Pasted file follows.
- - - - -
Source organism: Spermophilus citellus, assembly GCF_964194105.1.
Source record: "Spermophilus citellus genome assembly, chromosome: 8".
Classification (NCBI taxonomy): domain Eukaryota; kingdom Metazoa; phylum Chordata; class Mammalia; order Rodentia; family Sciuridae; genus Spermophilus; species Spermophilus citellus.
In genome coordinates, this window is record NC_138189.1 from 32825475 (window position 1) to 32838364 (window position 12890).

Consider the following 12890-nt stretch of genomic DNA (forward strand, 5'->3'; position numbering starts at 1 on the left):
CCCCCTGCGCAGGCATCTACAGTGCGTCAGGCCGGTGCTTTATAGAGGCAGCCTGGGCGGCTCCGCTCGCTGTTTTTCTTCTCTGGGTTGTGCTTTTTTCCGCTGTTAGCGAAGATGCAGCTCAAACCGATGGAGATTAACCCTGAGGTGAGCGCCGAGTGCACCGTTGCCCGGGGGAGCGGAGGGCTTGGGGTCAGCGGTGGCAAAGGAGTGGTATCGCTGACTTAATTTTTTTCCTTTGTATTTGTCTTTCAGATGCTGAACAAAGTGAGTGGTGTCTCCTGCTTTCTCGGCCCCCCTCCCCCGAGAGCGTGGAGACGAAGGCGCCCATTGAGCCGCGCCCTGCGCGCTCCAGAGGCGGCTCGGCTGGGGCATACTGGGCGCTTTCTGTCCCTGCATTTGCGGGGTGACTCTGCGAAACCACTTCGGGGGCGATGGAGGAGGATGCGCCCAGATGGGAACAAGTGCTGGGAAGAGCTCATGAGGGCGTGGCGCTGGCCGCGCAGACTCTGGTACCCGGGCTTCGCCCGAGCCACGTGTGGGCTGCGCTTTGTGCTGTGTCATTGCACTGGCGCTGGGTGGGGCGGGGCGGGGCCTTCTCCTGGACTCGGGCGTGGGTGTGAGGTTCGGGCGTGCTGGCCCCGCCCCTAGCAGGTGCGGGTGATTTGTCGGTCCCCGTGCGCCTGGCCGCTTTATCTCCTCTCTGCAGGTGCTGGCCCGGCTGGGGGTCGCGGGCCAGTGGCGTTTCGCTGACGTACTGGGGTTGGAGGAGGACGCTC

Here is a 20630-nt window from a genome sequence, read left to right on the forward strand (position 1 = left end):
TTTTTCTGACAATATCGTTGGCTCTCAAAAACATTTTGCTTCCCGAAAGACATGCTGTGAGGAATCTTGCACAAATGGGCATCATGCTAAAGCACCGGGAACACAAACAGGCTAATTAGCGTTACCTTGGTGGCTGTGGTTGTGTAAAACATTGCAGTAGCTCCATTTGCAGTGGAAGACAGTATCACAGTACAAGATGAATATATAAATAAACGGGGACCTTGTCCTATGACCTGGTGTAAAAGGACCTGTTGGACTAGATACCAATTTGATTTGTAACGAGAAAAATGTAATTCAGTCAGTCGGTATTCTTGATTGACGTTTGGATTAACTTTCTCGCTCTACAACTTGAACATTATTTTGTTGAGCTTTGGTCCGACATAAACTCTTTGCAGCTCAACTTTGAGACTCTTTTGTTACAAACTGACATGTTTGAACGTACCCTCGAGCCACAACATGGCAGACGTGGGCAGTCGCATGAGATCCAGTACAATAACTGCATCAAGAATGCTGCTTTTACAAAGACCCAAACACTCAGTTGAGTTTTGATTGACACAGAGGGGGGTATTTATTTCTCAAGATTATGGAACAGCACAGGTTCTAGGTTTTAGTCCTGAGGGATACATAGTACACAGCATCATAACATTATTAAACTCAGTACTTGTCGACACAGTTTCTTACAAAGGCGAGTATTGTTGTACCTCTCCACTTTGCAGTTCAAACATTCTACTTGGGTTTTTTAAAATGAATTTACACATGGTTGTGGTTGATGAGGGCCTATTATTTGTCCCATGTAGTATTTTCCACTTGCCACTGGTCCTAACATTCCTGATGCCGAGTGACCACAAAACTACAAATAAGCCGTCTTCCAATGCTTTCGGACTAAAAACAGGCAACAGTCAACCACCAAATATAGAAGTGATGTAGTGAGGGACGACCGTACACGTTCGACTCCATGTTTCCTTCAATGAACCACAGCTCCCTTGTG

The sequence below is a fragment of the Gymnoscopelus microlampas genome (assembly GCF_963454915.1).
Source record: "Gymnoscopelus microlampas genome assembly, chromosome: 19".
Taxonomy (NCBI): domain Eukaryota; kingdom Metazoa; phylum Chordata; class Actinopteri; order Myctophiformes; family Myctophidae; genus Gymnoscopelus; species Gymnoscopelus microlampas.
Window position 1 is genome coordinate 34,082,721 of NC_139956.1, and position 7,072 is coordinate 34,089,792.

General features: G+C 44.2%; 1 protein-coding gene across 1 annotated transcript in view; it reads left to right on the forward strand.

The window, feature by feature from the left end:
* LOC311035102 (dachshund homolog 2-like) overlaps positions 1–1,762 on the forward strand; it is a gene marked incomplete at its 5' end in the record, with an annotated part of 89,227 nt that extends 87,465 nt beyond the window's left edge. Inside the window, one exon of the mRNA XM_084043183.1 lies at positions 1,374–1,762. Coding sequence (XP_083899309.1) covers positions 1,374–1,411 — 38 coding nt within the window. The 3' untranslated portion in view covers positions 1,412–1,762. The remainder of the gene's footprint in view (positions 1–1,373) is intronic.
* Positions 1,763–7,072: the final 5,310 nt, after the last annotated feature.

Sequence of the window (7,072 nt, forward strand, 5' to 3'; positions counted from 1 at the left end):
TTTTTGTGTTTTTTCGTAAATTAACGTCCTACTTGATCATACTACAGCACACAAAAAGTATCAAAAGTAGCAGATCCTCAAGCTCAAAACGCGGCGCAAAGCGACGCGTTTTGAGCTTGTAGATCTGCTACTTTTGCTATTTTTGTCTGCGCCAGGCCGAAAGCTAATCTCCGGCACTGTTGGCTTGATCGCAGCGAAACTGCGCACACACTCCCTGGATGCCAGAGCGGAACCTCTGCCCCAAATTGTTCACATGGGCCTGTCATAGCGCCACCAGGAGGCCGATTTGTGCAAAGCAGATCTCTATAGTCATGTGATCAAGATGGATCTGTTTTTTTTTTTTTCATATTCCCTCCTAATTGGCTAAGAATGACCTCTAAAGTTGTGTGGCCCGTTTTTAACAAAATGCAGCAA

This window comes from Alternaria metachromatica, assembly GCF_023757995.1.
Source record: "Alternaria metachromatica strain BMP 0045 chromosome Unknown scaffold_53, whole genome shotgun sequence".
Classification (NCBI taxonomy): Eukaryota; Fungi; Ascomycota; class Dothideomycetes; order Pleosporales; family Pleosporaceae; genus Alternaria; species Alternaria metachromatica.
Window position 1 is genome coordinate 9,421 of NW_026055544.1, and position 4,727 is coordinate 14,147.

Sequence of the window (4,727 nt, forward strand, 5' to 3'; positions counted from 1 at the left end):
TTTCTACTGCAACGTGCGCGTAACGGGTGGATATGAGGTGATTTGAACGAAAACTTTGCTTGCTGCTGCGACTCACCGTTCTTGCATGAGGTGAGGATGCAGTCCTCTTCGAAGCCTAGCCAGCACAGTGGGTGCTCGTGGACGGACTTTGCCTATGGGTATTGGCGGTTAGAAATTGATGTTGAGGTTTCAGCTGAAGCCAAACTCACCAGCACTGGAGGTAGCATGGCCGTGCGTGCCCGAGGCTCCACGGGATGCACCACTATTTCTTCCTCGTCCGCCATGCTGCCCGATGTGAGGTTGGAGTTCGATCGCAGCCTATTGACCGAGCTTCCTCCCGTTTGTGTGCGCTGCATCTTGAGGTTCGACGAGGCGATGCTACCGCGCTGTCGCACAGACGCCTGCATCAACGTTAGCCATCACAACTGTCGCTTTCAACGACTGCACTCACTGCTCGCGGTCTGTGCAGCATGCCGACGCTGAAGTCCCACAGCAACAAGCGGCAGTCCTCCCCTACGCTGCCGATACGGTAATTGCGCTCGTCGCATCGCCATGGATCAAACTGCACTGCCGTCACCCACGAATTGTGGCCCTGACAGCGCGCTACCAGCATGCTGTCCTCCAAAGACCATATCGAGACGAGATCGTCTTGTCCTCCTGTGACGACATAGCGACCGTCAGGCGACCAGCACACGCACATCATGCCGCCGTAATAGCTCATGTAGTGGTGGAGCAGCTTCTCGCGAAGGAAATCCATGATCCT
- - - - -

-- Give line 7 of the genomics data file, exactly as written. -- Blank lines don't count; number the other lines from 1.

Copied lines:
Here is a 20630-nt window from a genome sequence, read left to right on the forward strand (position 1 = left end):